Business Spotlight | Fall 2018

GoHealth: Helping consumers compare & buy health insurance online

How GoHealth disrupted the health insurance industry

By: Adam Burroughs

When Brandon Cruz graduated college, his parents insisted he get health insurance. He found the process unpleasant, as it meant speaking with multiple agents, each selling one brand. Frustrated with the experience, Cruz decided he could do better.

In 2001, he approached his college roommate and fraternity brother, Clint Jones. While at Miami University, the two had started a business called cheapshotz, and he was confident Jones could help him accomplish this incredible challenge.

The conversations with health insurance agents provided insight into the challenges the pair would face trying to innovate in an extremely traditional industry.

“We knew there were other brands out there, but we didn’t have any way to look them up,” Cruz says. “Being young guys working on the internet, we said, ‘Can we go on a website and look this up?’ He said, ‘Well, not yet, but soon I’ll have a website and you can do all that.’ And that made us realize that there are a couple hundred thousand people out there talking with insurance agents with no tools. Maybe we should build the tools make them more efficient.”

Cruz says being naïve about the way the health insurance industry worked actually benefited them. In setting out to do what made sense for consumers — make buying health insurance a transparent and wholly digital experience — they had no idea of the resistance they would face from an intractable industry that was seemingly convinced that the process of buying insurance wouldn’t change.

Brandon Cruz, president and co-founder (left), Jim Sharman, Chief Operating Officer (middle), and Kimberly Lai, Strategy Associate (right)
(Photography by Sara Stathas)

A challenger was born

The early days of GoHealth were characterized by hustle.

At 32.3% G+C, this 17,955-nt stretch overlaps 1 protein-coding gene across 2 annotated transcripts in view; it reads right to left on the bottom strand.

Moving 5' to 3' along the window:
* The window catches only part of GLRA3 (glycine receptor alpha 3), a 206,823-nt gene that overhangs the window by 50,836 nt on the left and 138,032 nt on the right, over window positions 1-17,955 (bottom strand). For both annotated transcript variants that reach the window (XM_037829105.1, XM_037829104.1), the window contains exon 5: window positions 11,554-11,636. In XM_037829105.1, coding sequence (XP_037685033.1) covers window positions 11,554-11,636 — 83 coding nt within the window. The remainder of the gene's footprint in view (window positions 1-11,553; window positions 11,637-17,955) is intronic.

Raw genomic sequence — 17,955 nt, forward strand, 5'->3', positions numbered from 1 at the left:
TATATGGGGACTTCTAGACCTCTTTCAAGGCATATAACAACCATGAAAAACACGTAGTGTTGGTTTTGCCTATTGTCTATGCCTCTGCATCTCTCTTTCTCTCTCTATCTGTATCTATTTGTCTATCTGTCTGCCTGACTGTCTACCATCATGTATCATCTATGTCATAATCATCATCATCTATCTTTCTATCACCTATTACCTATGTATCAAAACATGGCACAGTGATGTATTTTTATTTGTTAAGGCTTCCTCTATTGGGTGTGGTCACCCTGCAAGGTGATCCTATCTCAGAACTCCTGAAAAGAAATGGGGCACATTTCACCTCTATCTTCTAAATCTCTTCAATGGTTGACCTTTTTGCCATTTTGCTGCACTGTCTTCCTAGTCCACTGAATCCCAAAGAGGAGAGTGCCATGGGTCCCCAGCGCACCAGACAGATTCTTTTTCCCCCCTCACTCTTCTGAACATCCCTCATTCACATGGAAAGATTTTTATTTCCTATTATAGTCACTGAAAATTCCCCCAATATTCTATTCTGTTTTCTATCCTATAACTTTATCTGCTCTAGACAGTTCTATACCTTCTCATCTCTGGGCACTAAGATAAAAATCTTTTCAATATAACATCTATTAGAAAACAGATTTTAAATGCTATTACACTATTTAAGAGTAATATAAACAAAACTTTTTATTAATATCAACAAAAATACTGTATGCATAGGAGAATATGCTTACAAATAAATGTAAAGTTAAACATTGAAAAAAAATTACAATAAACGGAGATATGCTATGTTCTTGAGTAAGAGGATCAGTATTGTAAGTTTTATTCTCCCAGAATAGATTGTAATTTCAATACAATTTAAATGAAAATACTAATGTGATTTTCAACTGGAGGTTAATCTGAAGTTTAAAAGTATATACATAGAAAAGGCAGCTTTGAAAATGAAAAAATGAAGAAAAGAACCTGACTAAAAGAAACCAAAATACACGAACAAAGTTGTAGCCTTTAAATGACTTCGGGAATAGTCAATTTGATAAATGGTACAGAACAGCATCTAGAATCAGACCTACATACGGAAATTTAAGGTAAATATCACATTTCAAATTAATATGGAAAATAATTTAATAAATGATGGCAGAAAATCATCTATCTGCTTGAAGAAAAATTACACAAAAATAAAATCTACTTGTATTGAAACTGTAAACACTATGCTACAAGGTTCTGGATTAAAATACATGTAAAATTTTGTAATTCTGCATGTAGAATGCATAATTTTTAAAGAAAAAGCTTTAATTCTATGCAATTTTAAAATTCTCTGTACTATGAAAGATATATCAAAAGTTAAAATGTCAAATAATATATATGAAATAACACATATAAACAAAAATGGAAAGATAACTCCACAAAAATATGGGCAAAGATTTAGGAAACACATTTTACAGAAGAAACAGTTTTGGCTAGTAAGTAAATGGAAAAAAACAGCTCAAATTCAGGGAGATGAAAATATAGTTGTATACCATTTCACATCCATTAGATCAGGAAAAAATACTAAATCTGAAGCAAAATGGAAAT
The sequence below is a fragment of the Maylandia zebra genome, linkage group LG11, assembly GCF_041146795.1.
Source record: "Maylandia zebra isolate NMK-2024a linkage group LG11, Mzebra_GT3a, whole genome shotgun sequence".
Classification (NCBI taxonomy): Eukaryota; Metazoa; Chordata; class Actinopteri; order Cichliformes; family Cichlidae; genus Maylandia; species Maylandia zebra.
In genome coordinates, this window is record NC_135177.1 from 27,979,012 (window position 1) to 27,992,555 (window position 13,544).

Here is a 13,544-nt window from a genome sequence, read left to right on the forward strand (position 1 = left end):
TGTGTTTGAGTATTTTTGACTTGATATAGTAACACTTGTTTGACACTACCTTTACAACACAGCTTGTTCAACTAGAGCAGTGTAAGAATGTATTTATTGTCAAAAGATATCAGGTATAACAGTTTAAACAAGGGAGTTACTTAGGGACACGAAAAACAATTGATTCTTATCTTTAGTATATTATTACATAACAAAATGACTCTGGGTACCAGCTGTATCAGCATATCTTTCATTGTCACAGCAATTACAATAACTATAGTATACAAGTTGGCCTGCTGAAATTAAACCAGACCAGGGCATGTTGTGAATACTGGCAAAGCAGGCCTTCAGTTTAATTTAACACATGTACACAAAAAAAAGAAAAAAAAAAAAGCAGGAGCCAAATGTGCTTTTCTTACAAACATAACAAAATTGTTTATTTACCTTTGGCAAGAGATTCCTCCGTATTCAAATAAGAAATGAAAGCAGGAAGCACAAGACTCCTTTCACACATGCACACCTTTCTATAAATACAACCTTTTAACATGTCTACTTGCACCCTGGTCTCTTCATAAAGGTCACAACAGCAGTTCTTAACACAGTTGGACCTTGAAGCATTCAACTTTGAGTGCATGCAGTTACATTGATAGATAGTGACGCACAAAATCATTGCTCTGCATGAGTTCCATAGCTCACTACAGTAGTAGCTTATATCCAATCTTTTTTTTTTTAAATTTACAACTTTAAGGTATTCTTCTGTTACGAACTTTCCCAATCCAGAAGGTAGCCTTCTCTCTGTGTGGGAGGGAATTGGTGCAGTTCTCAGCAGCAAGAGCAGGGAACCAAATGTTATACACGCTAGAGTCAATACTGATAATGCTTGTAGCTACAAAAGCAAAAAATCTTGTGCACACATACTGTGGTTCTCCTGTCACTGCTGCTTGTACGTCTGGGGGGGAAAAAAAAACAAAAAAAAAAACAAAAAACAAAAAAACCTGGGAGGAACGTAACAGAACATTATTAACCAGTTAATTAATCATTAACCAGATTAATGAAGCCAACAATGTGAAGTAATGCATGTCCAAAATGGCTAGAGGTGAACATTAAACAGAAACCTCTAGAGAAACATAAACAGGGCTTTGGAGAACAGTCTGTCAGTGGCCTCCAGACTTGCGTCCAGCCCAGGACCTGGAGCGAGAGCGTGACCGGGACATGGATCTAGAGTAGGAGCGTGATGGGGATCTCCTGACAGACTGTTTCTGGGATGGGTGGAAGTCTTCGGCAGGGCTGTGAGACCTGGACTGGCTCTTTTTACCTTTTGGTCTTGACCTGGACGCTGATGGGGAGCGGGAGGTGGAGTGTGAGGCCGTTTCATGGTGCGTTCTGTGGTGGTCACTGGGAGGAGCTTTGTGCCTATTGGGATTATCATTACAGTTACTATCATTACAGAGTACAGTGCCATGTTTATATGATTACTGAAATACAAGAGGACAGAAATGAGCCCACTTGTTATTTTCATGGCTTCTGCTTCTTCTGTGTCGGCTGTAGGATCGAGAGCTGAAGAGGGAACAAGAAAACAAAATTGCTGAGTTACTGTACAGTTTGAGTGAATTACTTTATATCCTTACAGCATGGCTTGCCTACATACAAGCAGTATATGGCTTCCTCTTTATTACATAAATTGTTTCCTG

“We were looking for any kind of revenue we could get,” says Cruz, president and co-founder of GoHealth.

Cruz and Jones worked to convince insurers to partner with them and refer them to their tens of thousands of brokers so they could build out websites and drive consumers to shop with them.

“It was just a lot of hustle,” Cruz says. “That was the way to get the quickest possible revenue that we could.”

At the time, insurance companies didn’t want consumers to compare rates side by side. In fact, the people Cruz spoke with in the industry said the entrepreneurial pair was fighting an impossible battle; the insurance companies would never allow it.

“In our mind, we said, ‘Why wouldn’t they?’” says Cruz.

To Cruz, the best thing the industry could do was to put the process online, invite more transparency and make it easy for consumers to buy insurance. But the industry was resistant to change.

“The industry had been doing its own thing for a very long time. It was successful with the way it was working, and there was no incentive for them to change,” he says.

A creative solution

Cruz and Jones found another way forward; they began to entice health insurers with incentives.

“We did more than just compare their rates,” Cruz says. “We said, ‘If you refer us to the insurance agents, you’re not going to spend a single dollar, but we’re going to get you more sales. We’re going to go to your agents, we’re going to help them sell more, and it’s going to cost you nothing other than your referral to us. So it’s all paid for by the independent agents, and it benefited all the insurance companies.”

Slowly but surely, he says, GoHealth won relationships with the major insurers. And soon the growth began.

Jim Sharman and Brandon Cruz
(Photography by Sara Stathas)

Over the hump

When Cruz and Jones paid off their personal credit cards — which they used as the sole funding source to get their idea off the ground — it was a landmark moment. About three years in, they signed a few large deals simultaneously and paid off more than $70,000 in debt. It was a relief to Cruz, who says it signaled that they had cleared a major obstacle in the growth and development of their company.